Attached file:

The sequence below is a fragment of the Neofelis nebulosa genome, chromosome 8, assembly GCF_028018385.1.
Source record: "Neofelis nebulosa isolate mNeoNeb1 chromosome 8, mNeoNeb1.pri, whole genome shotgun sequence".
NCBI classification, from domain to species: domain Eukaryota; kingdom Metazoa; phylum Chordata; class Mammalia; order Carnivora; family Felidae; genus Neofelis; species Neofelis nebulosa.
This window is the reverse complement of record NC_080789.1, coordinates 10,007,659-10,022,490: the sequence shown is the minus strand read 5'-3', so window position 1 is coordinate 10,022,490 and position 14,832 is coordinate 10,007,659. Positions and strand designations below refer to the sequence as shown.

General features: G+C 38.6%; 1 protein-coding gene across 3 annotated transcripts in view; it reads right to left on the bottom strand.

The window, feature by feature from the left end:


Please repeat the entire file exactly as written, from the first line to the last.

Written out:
The sequence below is a fragment of the Neofelis nebulosa genome, chromosome 8, assembly GCF_028018385.1.
Source record: "Neofelis nebulosa isolate mNeoNeb1 chromosome 8, mNeoNeb1.pri, whole genome shotgun sequence".
NCBI classification, from domain to species: domain Eukaryota; kingdom Metazoa; phylum Chordata; class Mammalia; order Carnivora; family Felidae; genus Neofelis; species Neofelis nebulosa.
This window is the reverse complement of record NC_080789.1, coordinates 10,007,659-10,022,490: the sequence shown is the minus strand read 5'-3', so window position 1 is coordinate 10,022,490 and position 14,832 is coordinate 10,007,659. Positions and strand designations below refer to the sequence as shown.

General features: G+C 38.6%; 1 protein-coding gene across 3 annotated transcripts in view; it reads right to left on the bottom strand.

The window, feature by feature from the left end: